“As to if vulnerabilities are largely preventable or not, some classes of problems certainly are preventable. But it’s always been and will always be ‘whack-a-mole,’” U-Boot’s Rini said in his email.

While bootloader exploits may not be the go-to attack for hackers targeting a consumer’s bank account, they pose a much greater risk to organizations (and their employees) subject to political or industrial espionage, van Sprundel says.

Locking down bootloaders should be relatively easy for vendors that take the vulnerabilities seriously, he says. But the fact that the bootloader security problems he, Tartaro, and Barisani recently documented have had available patches since the 1990s points to larger issues with security testing during a device’s supply chain.

Nilo Redini, one of the lead researchers on BootStomp, a 2017 research paper that divulged six zero days in four bootloaders, says bootloader security vulnerabilities are often created by poor security testing on the part of manufacturers that “don’t follow” guidelines. Things become exceptionally risky when they install single-stage bootloaders on high-value devices like a smartphones, where security fragmentation prevents many devices from receiving otherwise-available updates.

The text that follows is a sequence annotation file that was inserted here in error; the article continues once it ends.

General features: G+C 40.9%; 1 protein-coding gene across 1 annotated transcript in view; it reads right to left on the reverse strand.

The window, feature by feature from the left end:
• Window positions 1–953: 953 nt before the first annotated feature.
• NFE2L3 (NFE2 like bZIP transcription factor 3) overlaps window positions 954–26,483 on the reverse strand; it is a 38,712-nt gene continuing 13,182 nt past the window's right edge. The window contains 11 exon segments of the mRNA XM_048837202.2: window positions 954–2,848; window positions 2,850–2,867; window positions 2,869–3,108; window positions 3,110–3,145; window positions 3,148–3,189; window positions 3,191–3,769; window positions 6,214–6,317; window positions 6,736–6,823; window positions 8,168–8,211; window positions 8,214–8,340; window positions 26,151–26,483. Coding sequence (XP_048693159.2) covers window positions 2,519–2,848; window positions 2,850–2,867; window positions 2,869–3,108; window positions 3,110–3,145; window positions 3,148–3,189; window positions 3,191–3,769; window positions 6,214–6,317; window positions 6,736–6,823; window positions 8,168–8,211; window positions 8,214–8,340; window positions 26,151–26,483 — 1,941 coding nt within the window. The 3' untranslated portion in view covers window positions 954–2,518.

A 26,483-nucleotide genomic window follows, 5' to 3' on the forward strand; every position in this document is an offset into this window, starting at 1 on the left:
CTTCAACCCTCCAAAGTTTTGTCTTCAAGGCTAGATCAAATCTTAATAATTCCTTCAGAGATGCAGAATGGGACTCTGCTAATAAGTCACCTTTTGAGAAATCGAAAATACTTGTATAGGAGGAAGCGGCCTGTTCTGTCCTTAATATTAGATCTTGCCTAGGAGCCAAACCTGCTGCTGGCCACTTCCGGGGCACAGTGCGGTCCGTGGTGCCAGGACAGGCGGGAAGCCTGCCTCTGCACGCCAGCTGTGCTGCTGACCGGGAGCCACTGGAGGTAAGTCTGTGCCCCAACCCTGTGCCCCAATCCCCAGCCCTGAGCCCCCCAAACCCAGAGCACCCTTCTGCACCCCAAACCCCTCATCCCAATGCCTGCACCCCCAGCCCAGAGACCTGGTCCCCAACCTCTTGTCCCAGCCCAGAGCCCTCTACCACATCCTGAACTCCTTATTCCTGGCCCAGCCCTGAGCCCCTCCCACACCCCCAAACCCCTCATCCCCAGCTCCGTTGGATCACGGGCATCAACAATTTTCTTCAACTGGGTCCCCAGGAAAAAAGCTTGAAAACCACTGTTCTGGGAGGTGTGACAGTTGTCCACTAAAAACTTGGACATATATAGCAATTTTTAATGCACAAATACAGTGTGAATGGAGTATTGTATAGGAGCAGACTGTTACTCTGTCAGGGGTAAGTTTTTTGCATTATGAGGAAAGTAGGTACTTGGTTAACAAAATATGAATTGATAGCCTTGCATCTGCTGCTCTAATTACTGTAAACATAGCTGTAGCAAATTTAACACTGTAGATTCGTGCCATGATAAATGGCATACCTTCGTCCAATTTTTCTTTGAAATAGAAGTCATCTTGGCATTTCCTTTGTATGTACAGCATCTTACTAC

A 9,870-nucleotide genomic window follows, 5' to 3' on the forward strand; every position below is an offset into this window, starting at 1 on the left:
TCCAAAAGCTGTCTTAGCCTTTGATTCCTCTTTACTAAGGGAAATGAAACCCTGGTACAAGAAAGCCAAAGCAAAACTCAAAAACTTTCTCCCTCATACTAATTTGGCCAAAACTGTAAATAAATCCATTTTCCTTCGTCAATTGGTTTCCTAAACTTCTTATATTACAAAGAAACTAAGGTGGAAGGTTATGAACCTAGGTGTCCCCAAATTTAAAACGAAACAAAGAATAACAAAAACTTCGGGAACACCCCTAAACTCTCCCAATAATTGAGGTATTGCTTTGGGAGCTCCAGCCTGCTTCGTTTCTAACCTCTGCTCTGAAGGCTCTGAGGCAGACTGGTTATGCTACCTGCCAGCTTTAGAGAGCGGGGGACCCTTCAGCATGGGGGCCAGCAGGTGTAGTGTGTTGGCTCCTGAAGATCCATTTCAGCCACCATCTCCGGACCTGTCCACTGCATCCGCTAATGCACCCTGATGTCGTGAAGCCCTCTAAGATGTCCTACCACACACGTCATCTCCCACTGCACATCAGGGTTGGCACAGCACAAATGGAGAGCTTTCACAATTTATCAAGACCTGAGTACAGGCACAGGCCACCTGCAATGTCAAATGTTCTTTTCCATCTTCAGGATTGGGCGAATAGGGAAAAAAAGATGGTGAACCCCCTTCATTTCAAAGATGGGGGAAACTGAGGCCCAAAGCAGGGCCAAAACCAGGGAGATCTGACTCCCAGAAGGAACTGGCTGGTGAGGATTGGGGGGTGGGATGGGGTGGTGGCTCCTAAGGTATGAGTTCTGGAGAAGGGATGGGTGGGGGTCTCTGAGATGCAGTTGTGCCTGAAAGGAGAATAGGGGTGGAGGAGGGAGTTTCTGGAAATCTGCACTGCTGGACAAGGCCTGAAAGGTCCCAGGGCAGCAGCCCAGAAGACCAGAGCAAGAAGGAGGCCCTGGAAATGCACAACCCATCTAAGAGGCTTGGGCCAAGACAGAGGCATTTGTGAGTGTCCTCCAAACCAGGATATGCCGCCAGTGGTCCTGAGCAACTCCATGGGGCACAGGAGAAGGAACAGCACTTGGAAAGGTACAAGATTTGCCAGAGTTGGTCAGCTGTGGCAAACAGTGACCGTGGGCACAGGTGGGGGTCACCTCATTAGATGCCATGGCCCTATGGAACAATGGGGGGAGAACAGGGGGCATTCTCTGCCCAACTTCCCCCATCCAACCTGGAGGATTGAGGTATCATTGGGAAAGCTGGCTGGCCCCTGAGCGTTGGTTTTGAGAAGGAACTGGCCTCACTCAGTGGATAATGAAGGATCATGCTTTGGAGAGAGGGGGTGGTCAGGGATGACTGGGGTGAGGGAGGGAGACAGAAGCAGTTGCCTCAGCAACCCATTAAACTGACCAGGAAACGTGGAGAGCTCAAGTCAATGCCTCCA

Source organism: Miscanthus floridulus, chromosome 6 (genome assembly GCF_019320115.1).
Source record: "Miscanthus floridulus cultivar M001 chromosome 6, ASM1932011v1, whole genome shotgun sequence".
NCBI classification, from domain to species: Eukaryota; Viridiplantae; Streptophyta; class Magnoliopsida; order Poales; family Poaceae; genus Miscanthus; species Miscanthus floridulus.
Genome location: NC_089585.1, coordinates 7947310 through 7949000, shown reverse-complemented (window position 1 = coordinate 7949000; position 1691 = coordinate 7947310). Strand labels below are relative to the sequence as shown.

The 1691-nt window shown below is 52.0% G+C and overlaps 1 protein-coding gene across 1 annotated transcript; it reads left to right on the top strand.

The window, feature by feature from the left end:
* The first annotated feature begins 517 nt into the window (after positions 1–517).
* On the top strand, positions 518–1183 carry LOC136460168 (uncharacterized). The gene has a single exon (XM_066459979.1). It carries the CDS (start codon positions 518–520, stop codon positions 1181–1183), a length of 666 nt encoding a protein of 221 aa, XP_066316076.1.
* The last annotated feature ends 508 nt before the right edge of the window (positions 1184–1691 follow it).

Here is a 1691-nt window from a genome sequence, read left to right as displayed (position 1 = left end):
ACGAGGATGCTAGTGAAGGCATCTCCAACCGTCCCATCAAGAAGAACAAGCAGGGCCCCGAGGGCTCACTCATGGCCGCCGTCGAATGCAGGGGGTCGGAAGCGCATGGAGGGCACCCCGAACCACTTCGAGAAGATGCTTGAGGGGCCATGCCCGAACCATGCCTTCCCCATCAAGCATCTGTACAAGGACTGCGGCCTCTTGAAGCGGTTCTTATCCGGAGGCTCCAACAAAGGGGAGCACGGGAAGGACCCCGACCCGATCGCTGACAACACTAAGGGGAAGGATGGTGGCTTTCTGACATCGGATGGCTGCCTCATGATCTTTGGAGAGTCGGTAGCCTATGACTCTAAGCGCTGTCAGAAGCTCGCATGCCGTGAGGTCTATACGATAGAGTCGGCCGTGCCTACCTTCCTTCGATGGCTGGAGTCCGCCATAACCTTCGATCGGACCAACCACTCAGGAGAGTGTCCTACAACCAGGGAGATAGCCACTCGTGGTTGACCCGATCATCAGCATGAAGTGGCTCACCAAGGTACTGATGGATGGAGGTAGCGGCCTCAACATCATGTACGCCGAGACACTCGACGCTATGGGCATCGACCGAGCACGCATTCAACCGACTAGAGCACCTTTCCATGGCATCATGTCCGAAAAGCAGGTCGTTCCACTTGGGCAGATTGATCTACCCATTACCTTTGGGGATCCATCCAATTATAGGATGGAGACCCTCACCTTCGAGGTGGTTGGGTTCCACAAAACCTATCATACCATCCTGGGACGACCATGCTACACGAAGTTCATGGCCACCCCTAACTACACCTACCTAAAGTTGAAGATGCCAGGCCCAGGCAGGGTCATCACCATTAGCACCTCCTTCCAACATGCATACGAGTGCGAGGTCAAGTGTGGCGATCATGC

“If you compromise the bootloader, you pwn the whole phone,” Redini says.

Ultimately, bootloader security resembles Swiss cheese because of a lack of emphasis on securing the software and hardware supply chains, he says. As more security experts turn their attention to the intersection of software and hardware, more research finds what van Sprundel calls a “shocking number” of vulnerabilities that should have been patched before the products shipped to consumers.

Tartaro and van Sprundel started researching bootloader security not because of a new client at IOActive, but because they were bored on a CalTrain ride to a San Francisco Giants game in June. Within 45 minutes, van Sprundel says, they were able to detect bootloader vulnerabilities and lay out their presentation here.

“Most software is not a static thing. So even if the most obvious thing in your project was audited five years ago, it may no longer be secure,” he says. “Software security needs recurring reviews. Security is a process, not an end point.”

Disclosure: PacSec’s organizers covered part of The Parallax’s conference travel expenses.